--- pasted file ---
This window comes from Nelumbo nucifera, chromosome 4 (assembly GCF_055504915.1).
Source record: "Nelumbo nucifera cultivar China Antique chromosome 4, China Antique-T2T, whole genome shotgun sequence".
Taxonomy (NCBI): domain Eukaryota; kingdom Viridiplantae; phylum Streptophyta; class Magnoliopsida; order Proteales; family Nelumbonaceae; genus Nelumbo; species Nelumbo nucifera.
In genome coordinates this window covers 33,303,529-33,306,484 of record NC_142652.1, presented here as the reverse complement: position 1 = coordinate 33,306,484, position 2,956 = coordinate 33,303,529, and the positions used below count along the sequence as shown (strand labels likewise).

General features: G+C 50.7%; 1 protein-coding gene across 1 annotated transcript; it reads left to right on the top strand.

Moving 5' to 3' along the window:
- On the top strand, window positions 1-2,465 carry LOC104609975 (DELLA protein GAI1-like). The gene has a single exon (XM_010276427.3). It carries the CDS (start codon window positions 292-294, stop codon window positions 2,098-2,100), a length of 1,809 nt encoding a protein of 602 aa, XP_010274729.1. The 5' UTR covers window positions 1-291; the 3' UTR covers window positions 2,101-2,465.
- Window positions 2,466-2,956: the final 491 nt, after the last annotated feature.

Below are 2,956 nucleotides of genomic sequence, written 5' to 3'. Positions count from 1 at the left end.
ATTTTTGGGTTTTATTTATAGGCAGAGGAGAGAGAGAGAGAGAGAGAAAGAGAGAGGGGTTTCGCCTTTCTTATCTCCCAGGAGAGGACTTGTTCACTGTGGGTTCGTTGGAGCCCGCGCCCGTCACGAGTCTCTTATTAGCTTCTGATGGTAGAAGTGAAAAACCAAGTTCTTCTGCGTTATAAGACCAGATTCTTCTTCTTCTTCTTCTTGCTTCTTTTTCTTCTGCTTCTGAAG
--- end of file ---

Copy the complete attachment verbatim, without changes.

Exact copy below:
This window comes from Nelumbo nucifera, chromosome 4 (assembly GCF_055504915.1).
Source record: "Nelumbo nucifera cultivar China Antique chromosome 4, China Antique-T2T, whole genome shotgun sequence".
Taxonomy (NCBI): domain Eukaryota; kingdom Viridiplantae; phylum Streptophyta; class Magnoliopsida; order Proteales; family Nelumbonaceae; genus Nelumbo; species Nelumbo nucifera.
In genome coordinates this window covers 33,303,529-33,306,484 of record NC_142652.1, presented here as the reverse complement: position 1 = coordinate 33,306,484, position 2,956 = coordinate 33,303,529, and the positions used below count along the sequence as shown (strand labels likewise).

General features: G+C 50.7%; 1 protein-coding gene across 1 annotated transcript; it reads left to right on the top strand.

Moving 5' to 3' along the window:
- On the top strand, window positions 1-2,465 carry LOC104609975 (DELLA protein GAI1-like). The gene has a single exon (XM_010276427.3). It carries the CDS (start codon window positions 292-294, stop codon window positions 2,098-2,100), a length of 1,809 nt encoding a protein of 602 aa, XP_010274729.1. The 5' UTR covers window positions 1-291; the 3' UTR covers window positions 2,101-2,465.
- Window positions 2,466-2,956: the final 491 nt, after the last annotated feature.

Below are 2,956 nucleotides of genomic sequence, written 5' to 3'. Positions count from 1 at the left end.
ATTTTTGGGTTTTATTTATAGGCAGAGGAGAGAGAGAGAGAGAGAGAAAGAGAGAGGGGTTTCGCCTTTCTTATCTCCCAGGAGAGGACTTGTTCACTGTGGGTTCGTTGGAGCCCGCGCCCGTCACGAGTCTCTTATTAGCTTCTGATGGTAGAAGTGAAAAACCAAGTTCTTCTGCGTTATAAGACCAGATTCTTCTTCTTCTTCTTCTTGCTTCTTTTTCTTCTGCTTCTGAAG